On the road this weekend, the Harvard women’s basketball team will have a chance to unseat the champions.
After stopping at the Palestra on Friday to take on Penn (10-9, 3-2 Ivy), the Crimson (13-6, 4-1) will come face to face with Princeton (14-5, 5-0)—which has won three consecutive Ivy League titles—at Jadwin Gymnasium on Saturday.
Although Harvard swept the Quakers last year, the team has not beaten the Tigers since 2011 and has not taken both road games in the same season since 2009.
“The mindset of the team is that we are mentally and physically ready to go,” said co-captain and forward Miriam Rutzen. “We are ready to play whoever our competition is, no matter what the name is on the front of the jersey.”
On the road trip, the Crimson will square off against the two best defensive teams in the league. Princeton has allowed only 54.4 points per game, while Penn has allowed 56.8.
Harvard—the second-highest scoring team in the league with 68.6 points per game—will look towards offensive leader Christine Clark. The junior guard leads the team with 16.6 points per game.
In addition to Clark, the Crimson has relied on a number of other sources to break down its opponents’ defense.s Sophomore forward Temi Fagbenle has been a force in the paint, putting up a career-high 20 points on 75-percent shooting at Yale earlier this month.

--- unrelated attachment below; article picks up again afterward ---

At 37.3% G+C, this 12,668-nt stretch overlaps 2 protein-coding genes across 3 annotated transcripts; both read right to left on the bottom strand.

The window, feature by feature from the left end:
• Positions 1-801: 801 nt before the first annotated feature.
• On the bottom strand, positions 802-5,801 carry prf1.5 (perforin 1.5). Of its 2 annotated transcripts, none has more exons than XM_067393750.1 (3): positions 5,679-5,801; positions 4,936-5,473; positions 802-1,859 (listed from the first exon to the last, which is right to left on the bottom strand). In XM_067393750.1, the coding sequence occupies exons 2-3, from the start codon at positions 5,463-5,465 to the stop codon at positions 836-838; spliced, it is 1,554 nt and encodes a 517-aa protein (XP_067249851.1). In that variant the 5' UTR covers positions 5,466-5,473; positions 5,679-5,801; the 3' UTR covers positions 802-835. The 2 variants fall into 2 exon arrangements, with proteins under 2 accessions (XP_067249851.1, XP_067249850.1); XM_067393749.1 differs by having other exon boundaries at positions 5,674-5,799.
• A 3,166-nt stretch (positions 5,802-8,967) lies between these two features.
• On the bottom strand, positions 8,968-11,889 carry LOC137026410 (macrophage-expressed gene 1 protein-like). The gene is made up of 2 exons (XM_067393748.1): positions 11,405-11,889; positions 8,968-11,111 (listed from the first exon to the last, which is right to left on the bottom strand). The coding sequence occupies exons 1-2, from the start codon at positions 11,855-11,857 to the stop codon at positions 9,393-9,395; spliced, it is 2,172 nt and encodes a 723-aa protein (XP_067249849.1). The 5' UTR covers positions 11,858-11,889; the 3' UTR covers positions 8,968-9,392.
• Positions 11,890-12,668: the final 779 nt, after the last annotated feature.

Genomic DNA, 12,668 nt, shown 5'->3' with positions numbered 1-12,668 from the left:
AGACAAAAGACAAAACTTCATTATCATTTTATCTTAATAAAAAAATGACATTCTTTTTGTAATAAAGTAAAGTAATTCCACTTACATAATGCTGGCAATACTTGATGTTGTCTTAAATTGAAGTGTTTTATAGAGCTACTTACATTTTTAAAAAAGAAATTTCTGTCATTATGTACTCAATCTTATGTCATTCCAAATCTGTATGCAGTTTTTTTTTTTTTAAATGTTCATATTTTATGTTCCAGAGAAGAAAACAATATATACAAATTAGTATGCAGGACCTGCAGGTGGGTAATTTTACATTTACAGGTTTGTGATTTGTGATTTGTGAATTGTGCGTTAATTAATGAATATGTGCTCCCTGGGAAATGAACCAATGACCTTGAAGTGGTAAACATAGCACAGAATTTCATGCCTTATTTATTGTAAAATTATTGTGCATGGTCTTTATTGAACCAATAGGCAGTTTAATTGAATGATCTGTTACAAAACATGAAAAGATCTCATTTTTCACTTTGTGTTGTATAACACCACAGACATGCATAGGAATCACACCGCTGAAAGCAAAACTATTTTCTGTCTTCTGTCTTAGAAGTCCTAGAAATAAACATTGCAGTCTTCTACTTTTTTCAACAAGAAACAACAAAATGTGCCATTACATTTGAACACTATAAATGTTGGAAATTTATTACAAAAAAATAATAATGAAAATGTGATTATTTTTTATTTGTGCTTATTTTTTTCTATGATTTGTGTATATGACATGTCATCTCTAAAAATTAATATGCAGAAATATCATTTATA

Accounting for more than three treys per game, co-captain Emma Golen and senior forward Victoria Lippert have led the way from the perimeter, each shooting over 40 percent.
“We know that Penn and Princeton are going to play similar games in that they are very defensively aggressive,” Golen said.
For the Quakers, junior guard Alyssa Baron leads the way with 14 points per game, but she is shooting only 37 percent from the field. Penn has struggled to find the net with consistency, shooting 35 percent as a team—good for sixth in the league.
The Quakers have benefited from tight ball control, forcing more turnovers than their opponents by a league leading 2.89 average margin.
“You can never take any team or any game for granted in the Ivy League, whether you are playing the team with the best record or the worst record,” Rutzen said. “We have continued to get better and grow as a team in how we handle games that are tough.”
Against Princeton, the Crimson will look to control offensive powerhouse Niveen Rasheed. The senior guard leads the Ivy League with 16.9 points per game, and her 9.2 boards per game have helped to make the Tigers the top rebounding team in the conference.
Rasheed is the only Princeton player to average double digit points, and she has been spelled by junior forward Kristen Helmsetter, who chips in 9 points per game.
“We’re just going to try to limit [Rasheed] as much as we can and make sure she gets no easy looks,” Golen said. “After that, they’re all pretty even as offensive threats, so we just need to focus on our matchups.”